Friday, December 4, 2009

Response to "Three False Constraints"

This is a response to Danc, of Lost Garden, and his essay on the so-called "hard problem" of creating culturally meaningful games.

As a single player enthusiast, I found most of your essay to be offensive to my sensibilities. I disagree with the vast majority of you assertions: content stimuli are integral to player emotions, and rules too can provoke emotional response. Multiplayer is no desirable substitute for content but is instead an augmentation to it that very often doesn't fit a game. Inter-player communication is frequently far worse than even poorly conceived material from developers. Most importantly, the single player form offers a set of desirable experiences that multiplayer simply will not provide and it is therefore a viable and potentially culturally meaningful medium of expression.

Your argument that interactivity precludes stimuli as a means by which an audience interfaces with a work seems astoundingly close-minded to me. Yes, as a player controlling a character, I can make my little Gordon Freeman jump whenever I so please, but that doesn't mean that I don't jump (by which I believe you to mean startled, in this case) when a Strider crashes onto the street, priming its beam weapons. My ability to shoot and kill almost every character in Deus Ex doesn't stop me from considering the characters meaningful, nor does it detract from the sense of importance of the plot-oriented fights.

Single-player video games, including both minimalist pieces like Gravitation and The Passage and AAA titles like Left 4 Dead and Homeworld, are as much about beautiful and interesting stimuli as they are about rules manipulation. If you don't agree that many games' rules are "meaningful", how does that detract from the works' artistic stimuli? If films were choose-your-own-adventures, would that detract from the aesthetics and empathy delivery that the medium provides?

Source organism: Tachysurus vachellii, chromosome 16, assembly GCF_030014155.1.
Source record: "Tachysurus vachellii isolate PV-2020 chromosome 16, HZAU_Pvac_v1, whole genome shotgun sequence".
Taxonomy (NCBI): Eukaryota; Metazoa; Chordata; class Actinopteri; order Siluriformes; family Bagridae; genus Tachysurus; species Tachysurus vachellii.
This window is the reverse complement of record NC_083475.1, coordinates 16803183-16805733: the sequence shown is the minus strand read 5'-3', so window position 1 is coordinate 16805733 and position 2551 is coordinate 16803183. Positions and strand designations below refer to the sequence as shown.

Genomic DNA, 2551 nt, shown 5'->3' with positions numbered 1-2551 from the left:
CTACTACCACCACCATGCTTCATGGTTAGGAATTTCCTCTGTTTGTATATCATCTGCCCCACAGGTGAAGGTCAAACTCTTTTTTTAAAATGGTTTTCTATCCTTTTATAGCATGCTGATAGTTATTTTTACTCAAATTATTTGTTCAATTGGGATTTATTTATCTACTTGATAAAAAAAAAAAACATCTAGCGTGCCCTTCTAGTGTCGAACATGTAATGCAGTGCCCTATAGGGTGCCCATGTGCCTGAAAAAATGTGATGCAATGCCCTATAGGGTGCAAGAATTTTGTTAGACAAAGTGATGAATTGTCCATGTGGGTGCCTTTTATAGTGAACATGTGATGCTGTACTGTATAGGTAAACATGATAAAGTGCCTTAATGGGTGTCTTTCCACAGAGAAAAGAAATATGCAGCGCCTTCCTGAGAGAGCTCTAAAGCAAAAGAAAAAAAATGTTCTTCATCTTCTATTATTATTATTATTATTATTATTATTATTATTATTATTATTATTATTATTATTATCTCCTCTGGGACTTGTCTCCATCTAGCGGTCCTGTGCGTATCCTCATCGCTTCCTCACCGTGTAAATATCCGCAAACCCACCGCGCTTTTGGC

You make the argument that game designers want a magic equation to force particular audience reactions - a power that it seems you think filmmakers etc. possess. The only response I can think of is "Are you out of your mind?" No medium has a magic audience-control button, but game designers can deliver "content payloads" just as easily as other artists. The problem at this point seems to me that most designers don't know what content to use as payload.

That's also not to say that the rules themselves cannot provoke emotional response - Braid, for example, repeatedly makes use of the rules of the time travel mechanics to provide interesting, aesthetic scenes, such as its masterful finale. Shooters are also adrenaline-charged by the nature of their rules; even the most spectacle-deprived examples of the genre can prove pulse-pounding by how they are played, filling a player with trepidation, relief, and triumph.

Single player game design isn't about giving an "exact experience". I don't know where you got that idea. It is, perhaps, about a particular type of experience - guiding a player along a world, performing a plot for them, crafting a mechanical expression for their interactions with other objects. But even Valve, who are widely regarded as the most firmly dedicated designers for tightly scripted experiences, recognize and embrace the fact that players react to situations differently. They do their best to accommodate their playtesters' feedback in providing alternate solutions to obstacles, stronger forms of in-game feedback to player actions, and more gripping draws to important stimuli occuring in the game world. Good game designers don't try to force players to experience particular stimuli - they make it so that most players will find them naturally.